The teacher punishes the girls for their cruelty to Carrie and one girl vows revenge. Another girl feels sorry for Carrie and convinces her handsome athlete boyfriend to ask Carrie to the prom. Carrie starts wondering about the broken lightbulb and the flying ashtray, reads up on telekinesis, and understands that she has had that power since her menarche. This telekinesis may represent a “displaced eruption of the sexual repression enforced by her mother.”13 She eventually agrees to go to the prom. Her mother calls her a witch in “Satan’s power.” Carrie sews a pretty dress, and with the help of her teacher learns about lipstick and mascara. This would be an attempt to take the path of “culturally sanctioned femininity.”
Carrie is delighted to be at the prom with her handsome and attentive date. “It’s like being on Mars,” she says. A rigged election makes her date and her “King and Queen of the Prom.” They are invited up to a platform, where the radiant Carrie receives a large bouquet of flowers. At this point, a bucket of pig’s blood set up in the rafters is dropped upon Carrie, drenching her in blood. In her rage and sorrow, she telekinetically locks the doors, has the fire hoses flood the room, causes some of her tormentors to be electrocuted, and sets the building on fire. She leaves the school, comes home, and asks, “Mamma, please hold me.” Her mother says, “I should have given you to God when you were born.” She raves about her own sexual guilt because she enjoyed the intercourse with her then-husband by whom Carrie was conceived.14 She stabs Carrie, and Carrie telekinetically sends a number of knives into her mother. Carrie then sets the house on fire and it collapses. Both women die. Carrie has been described as the film that is the best “touchstone for the association of evil with menstruating women.”15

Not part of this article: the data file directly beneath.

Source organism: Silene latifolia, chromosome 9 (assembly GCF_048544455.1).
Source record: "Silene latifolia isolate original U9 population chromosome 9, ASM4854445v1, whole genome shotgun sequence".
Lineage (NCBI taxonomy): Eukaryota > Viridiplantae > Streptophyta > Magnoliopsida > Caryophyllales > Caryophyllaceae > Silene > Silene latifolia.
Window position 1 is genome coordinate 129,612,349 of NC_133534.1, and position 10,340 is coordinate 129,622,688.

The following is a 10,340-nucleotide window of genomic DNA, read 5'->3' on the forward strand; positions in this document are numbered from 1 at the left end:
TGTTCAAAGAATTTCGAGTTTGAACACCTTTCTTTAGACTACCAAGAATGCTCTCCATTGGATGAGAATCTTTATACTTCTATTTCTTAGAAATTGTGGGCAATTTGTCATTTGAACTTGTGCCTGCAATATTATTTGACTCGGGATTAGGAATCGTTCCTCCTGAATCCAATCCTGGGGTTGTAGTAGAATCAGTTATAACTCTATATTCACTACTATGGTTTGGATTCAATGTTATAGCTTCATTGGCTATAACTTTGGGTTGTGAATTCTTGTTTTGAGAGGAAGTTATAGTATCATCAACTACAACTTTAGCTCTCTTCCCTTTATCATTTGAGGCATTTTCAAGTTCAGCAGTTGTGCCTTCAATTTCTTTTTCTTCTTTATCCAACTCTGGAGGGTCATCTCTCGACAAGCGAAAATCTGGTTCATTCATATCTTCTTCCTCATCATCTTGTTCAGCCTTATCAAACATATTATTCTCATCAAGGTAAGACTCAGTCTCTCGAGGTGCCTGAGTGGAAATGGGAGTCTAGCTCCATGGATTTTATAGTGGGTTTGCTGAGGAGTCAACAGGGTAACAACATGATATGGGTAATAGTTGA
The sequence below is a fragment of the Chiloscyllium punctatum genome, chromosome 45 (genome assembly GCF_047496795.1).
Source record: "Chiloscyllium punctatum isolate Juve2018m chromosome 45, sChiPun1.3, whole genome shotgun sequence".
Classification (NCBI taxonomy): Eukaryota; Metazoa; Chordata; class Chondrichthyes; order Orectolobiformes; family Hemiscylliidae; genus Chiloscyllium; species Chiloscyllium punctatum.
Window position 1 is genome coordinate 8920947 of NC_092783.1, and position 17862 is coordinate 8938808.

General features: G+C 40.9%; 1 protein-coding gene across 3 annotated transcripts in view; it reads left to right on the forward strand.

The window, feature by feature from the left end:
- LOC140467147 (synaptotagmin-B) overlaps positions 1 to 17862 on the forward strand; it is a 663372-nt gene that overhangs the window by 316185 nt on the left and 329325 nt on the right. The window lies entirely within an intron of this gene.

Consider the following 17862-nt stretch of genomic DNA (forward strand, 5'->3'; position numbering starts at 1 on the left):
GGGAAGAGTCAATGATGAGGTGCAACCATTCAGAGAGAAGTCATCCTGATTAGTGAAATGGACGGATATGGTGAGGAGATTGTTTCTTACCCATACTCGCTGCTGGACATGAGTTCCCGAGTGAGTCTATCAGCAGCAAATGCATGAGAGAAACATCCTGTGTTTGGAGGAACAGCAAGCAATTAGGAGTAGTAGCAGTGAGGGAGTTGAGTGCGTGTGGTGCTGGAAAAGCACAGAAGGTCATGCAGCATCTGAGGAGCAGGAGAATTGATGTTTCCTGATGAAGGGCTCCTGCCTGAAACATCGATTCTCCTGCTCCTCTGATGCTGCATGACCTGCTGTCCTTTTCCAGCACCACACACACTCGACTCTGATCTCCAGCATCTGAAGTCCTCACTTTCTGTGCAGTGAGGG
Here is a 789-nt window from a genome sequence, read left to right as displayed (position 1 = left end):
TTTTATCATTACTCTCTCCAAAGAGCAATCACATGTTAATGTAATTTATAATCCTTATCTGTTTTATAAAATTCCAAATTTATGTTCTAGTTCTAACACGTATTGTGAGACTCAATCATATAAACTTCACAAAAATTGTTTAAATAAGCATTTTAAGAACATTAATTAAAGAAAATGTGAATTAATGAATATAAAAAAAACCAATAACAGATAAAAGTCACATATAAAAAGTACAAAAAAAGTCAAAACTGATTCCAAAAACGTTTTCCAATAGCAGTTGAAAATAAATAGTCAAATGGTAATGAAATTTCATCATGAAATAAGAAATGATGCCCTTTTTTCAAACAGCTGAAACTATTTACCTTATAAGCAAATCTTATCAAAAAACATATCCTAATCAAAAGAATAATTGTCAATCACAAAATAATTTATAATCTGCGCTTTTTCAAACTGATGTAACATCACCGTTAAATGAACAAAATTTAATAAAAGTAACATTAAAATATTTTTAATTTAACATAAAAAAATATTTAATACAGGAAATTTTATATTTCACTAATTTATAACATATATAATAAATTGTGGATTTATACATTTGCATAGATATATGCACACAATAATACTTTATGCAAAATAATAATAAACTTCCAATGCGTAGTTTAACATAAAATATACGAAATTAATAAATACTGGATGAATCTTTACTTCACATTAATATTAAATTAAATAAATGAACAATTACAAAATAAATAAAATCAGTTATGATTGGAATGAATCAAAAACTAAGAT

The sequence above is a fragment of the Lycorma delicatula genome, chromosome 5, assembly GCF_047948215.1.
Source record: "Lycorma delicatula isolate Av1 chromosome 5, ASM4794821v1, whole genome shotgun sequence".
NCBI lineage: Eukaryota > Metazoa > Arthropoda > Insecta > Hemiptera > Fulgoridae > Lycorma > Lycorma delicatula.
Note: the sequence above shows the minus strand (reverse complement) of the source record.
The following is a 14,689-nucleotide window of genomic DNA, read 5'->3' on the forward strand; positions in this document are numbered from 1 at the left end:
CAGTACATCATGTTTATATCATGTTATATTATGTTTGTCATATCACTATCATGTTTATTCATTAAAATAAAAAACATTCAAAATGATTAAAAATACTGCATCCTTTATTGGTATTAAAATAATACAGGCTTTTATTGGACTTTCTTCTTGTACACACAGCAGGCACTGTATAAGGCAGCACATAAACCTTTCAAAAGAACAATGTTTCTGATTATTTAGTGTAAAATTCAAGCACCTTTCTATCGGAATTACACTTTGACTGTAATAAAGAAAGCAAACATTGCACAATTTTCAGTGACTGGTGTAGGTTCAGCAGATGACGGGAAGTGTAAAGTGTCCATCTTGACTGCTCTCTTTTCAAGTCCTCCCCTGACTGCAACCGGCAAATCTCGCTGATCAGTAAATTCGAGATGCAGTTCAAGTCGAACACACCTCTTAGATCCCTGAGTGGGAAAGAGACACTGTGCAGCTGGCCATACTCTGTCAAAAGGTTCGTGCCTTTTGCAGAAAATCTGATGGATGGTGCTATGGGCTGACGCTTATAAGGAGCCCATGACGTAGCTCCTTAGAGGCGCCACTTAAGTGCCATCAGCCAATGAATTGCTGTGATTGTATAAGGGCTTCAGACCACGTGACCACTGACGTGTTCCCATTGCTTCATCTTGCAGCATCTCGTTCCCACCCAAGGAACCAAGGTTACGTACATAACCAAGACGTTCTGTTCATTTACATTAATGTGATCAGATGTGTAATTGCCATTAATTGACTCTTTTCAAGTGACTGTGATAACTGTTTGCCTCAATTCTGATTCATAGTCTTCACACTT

|Ginger Snaps (2000) theatrical poster. Via Wikimedia. Fair use.|
The film Ginger Snaps (2000) also takes place in a homogenous suburb, this time in Ontario, Canada. Ginger Fitzgerald, age sixteen, and her sister Brigitte, fifteen, are also outsiders, but by choice. They dislike the superficial, sex-obsessed kids they go to school with, they dress in baggy, dull dresses, and are obsessed with death. There have been some unexplained killings and maulings of dogs in their town. On night, during a full moon, the sisters are crossing a wood and Ginger begins to menstruate for the first time, which would be considered medically late for menarche. Ginger is attacked and by bitten by some animal. Brigitte wonders if it was attracted by the smell of her sister’s menstrual blood. The animal is run over and killed by a car. Ginger starts growing some hair on her chest. The sisters visit the chirpy, insincere school nurse who explains menses and the bodily changes that accompany them and assures Ginger that everything is fine.